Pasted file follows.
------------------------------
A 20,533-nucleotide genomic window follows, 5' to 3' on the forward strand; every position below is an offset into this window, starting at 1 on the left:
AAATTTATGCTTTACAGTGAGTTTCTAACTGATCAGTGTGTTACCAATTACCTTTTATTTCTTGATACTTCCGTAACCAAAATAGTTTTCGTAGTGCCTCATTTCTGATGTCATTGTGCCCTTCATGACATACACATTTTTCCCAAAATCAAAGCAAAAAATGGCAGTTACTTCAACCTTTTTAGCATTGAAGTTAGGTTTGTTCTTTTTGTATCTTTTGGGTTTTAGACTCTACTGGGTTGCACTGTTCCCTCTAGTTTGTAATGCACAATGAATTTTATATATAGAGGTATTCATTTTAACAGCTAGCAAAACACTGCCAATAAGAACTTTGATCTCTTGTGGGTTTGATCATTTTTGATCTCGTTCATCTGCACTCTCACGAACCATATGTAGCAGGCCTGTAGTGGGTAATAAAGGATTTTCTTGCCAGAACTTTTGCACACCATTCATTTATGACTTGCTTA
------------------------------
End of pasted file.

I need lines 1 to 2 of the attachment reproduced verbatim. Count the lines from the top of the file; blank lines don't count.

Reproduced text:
A 20,533-nucleotide genomic window follows, 5' to 3' on the forward strand; every position below is an offset into this window, starting at 1 on the left:
AAATTTATGCTTTACAGTGAGTTTCTAACTGATCAGTGTGTTACCAATTACCTTTTATTTCTTGATACTTCCGTAACCAAAATAGTTTTCGTAGTGCCTCATTTCTGATGTCATTGTGCCCTTCATGACATACACATTTTTCCCAAAATCAAAGCAAAAAATGGCAGTTACTTCAACCTTTTTAGCATTGAAGTTAGGTTTGTTCTTTTTGTATCTTTTGGGTTTTAGACTCTACTGGGTTGCACTGTTCCCTCTAGTTTGTAATGCACAATGAATTTTATATATAGAGGTATTCATTTTAACAGCTAGCAAAACACTGCCAATAAGAACTTTGATCTCTTGTGGGTTTGATCATTTTTGATCTCGTTCATCTGCACTCTCACGAACCATATGTAGCAGGCCTGTAGTGGGTAATAAAGGATTTTCTTGCCAGAACTTTTGCACACCATTCATTTATGACTTGCTTA